In a recent conversation with some friends, we got into an argument about the relationship between extreme poverty and hunger. “There is malnutrition and hunger because of extreme poverty,” argued one friend. Another retorted, “Even if extreme poverty is eradicated, over 800 million people will remain malnourished and hungry.”
The argument points out the need to address both the accessibility and the availability of food. In the end, extreme poverty and hunger are inseparable. People need to have the resources necessary to buy food for their families. At the same time, food production needs to keep up with the world’s population, which is increasing. Seventy percent of food production worldwide comes from small farms. But small-scale farmers collectively use only 40 percent of the world’s arable land. Supporting small farmers in a dignifying and transparent manner is key to addressing hunger.
In East Africa and also in Zimbabwe’s rural Binga district, Mennonite Central Committee (MCC) supports trainings for small farmers on how to conserve moisture in the soil using mulch. This is one practice of conservation agriculture, an approach to helping increase crop yield and soil health that MCC and the Canadian Foodgrains Bank are promoting in projects in Africa, Asia and Latin America.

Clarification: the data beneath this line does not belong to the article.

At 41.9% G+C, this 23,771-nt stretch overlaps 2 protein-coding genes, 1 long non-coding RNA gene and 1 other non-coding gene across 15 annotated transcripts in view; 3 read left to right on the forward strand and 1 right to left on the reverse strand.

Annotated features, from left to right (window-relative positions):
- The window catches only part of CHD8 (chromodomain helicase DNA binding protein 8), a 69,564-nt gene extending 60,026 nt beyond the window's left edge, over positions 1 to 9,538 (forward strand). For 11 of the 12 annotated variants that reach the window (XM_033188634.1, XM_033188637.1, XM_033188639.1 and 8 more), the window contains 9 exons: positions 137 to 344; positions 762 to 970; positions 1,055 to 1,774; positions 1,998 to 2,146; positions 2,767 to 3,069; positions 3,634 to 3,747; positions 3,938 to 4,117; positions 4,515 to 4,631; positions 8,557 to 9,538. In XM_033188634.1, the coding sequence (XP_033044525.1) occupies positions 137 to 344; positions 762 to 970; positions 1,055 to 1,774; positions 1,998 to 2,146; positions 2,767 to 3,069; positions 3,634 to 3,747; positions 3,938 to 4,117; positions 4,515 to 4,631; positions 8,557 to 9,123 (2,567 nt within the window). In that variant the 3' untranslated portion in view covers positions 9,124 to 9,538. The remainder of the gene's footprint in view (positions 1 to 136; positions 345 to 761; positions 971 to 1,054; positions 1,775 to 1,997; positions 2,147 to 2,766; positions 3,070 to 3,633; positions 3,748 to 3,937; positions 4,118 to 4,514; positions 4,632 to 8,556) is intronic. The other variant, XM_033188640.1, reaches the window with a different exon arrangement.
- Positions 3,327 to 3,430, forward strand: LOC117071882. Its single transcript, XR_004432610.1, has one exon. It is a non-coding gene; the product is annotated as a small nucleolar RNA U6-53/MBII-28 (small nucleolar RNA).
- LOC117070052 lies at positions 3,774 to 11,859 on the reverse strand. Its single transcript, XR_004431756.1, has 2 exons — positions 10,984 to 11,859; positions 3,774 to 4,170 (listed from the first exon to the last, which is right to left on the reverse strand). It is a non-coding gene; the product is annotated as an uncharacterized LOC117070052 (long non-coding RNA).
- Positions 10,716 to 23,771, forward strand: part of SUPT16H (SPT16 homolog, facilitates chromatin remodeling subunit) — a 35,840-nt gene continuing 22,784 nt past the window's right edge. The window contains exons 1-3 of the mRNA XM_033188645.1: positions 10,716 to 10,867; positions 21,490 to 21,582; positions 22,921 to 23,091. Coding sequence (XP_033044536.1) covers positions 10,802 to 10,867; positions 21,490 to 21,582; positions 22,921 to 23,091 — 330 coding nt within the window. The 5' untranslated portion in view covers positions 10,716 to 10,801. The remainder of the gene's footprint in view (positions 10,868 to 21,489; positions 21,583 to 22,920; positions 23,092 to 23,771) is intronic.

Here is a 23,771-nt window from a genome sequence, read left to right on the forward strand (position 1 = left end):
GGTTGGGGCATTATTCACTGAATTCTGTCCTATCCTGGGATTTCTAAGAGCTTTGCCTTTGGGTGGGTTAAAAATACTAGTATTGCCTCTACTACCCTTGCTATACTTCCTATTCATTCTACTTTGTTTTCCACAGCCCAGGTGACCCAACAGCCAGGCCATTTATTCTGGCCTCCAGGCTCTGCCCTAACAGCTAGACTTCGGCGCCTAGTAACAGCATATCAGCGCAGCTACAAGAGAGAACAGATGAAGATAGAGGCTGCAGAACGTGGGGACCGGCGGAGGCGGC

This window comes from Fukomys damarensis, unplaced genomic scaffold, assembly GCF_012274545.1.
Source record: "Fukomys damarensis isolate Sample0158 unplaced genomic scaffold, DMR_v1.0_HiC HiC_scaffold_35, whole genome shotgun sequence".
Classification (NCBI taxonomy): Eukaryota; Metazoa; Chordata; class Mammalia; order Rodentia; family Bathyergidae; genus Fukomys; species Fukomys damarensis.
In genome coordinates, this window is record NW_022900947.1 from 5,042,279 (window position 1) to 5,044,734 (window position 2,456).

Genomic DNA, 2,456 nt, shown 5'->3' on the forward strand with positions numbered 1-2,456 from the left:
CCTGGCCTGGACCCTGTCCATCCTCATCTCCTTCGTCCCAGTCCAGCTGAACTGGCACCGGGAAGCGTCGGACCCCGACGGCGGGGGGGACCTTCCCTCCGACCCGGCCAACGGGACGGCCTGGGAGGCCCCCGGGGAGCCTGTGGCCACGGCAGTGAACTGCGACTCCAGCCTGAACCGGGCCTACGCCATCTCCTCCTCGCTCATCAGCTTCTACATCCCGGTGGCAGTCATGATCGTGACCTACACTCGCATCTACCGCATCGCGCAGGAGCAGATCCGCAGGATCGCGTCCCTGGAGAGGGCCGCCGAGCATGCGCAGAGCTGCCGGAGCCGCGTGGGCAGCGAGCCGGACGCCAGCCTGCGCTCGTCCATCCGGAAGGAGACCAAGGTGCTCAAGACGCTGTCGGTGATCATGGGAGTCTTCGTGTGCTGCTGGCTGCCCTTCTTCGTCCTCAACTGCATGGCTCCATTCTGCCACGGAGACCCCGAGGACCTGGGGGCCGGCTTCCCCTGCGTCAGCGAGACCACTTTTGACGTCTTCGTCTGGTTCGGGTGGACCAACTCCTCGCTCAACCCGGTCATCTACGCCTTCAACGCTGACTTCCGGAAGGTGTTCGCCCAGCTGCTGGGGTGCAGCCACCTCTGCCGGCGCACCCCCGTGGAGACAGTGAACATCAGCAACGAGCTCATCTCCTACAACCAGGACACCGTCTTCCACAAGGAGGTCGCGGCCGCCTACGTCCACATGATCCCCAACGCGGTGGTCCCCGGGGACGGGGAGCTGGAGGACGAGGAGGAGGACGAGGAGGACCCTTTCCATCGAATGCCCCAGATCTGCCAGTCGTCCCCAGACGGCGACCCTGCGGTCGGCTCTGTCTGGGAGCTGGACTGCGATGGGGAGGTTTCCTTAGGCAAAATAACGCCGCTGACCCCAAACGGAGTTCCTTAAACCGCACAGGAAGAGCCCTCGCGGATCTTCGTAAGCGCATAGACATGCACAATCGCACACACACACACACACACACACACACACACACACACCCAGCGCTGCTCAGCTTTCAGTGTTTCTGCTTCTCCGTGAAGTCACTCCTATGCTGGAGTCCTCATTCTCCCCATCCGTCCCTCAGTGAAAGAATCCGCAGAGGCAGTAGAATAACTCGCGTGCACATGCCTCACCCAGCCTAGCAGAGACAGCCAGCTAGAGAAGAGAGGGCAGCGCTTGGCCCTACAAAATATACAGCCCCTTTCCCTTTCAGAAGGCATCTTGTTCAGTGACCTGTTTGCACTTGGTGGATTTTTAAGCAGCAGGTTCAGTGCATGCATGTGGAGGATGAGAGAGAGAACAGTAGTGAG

In central Burkina Faso, an MCC-supported agricultural project has helped small farmers in 42 villages by teaching methods of sustainable agriculture in cereal and rice production and also vegetable gardening. Farmers are able to harvest their crops and sell them as seed for planting, rather than as food. The change increased their income and enabled them to purchase agricultural tools to plant additional fields of beans, sesame plants and peanuts.
Unfortunately, rather than focusing on sustainable agriculture techniques like these, too often international food assistance promotes an industrialized form of agriculture that relies heavily on fertilizers, pesticides, and energy. This not only depends on high levels of inputs, but also leaves behind depleted seed varieties, degraded soil, and polluted water. This type of agriculture and certain forms of traditional agriculture are also major contributors to climate change.
The Food for Peace Reform Act moves in the direction of supporting small farmers by allowing the purchase of more commodities locally or regionally. This change makes it less likely that farmers will be undercut by industrialized agriculture elsewhere.
In the end, we need to address both poverty and hunger. But we have to do it in a way that empowers communities to attain economic and social benefits while remaining within the natural boundaries of our planet in sustainable agriculture, food security and healthy living.
Charles Kwuelum is Legislative Associate for International Affairs in the MCC U.S. Washington office. Originally published on May 29, 2015. Reprinted with permission from Third Way Cafe.